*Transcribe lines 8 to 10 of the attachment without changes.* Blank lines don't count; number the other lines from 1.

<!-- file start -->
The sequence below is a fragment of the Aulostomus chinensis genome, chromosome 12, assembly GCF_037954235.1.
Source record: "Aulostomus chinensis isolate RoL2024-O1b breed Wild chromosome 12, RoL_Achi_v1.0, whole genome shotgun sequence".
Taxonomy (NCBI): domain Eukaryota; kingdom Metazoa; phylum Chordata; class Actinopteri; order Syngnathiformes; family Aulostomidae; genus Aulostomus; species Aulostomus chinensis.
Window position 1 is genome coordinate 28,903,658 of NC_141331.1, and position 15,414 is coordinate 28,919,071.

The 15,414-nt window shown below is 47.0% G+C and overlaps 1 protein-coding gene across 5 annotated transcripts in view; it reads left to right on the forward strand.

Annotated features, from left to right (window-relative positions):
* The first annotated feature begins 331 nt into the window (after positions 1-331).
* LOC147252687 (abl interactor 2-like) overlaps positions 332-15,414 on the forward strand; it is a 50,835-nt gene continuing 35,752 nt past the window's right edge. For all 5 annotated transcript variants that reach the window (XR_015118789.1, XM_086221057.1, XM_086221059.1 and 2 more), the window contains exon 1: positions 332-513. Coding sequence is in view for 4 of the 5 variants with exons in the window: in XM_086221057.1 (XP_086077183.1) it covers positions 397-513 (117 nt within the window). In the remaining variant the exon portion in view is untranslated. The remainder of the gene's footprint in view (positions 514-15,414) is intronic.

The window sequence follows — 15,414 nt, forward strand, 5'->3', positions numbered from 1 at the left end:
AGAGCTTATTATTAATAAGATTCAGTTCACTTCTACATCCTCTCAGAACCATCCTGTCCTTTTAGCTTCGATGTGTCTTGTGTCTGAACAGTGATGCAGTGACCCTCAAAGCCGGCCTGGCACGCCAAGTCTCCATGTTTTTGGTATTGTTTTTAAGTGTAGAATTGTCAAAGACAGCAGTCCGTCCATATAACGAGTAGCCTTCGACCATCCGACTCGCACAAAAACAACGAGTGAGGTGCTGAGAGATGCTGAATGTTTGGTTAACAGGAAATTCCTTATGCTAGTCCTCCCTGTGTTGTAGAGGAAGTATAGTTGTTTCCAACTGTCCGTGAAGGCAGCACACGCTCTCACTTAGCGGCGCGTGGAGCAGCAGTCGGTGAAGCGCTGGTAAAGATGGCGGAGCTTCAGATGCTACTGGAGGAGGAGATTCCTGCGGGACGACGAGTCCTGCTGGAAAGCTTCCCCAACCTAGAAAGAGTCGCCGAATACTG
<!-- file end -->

* LOC147252687 (abl interactor 2-like) overlaps positions 332-15,414 on the forward strand; it is a 50,835-nt gene continuing 35,752 nt past the window's right edge. For all 5 annotated transcript variants that reach the window (XR_015118789.1, XM_086221057.1, XM_086221059.1 and 2 more), the window contains exon 1: positions 332-513. Coding sequence is in view for 4 of the 5 variants with exons in the window: in XM_086221057.1 (XP_086077183.1) it covers positions 397-513 (117 nt within the window). In the remaining variant the exon portion in view is untranslated. The remainder of the gene's footprint in view (positions 514-15,414) is intronic.

The window sequence follows — 15,414 nt, forward strand, 5'->3', positions numbered from 1 at the left end:
AGAGCTTATTATTAATAAGATTCAGTTCACTTCTACATCCTCTCAGAACCATCCTGTCCTTTTAGCTTCGATGTGTCTTGTGTCTGAACAGTGATGCAGTGACCCTCAAAGCCGGCCTGGCACGCCAAGTCTCCATGTTTTTGGTATTGTTTTTAAGTGTAGAATTGTCAAAGACAGCAGTCCGTCCATATAACGAGTAGCCTTCGACCATCCGACTCGCACAAAAACAACGAGTGAGGTGCTGAGAGATGCTGAATGTTTGGTTAACAGGAAATTCCTTATGCTAGTCCTCCCTGTGTTGTAGAGGAAGTATAGTTGTTTCCAACTGTCCGTGAAGGCAGCACACGCTCTCACTTAGCGGCGCGTGGAGCAGCAGTCGGTGAAGCGCTGGTAAAGATGGCGGAGCTTCAGATGCTACTGGAGGAGGAGATTCCTGCGGGACGACGAGTCCTGCTGGAAAGCTTCCCCAACCTAGAAAGAGTCGCCGAATACTG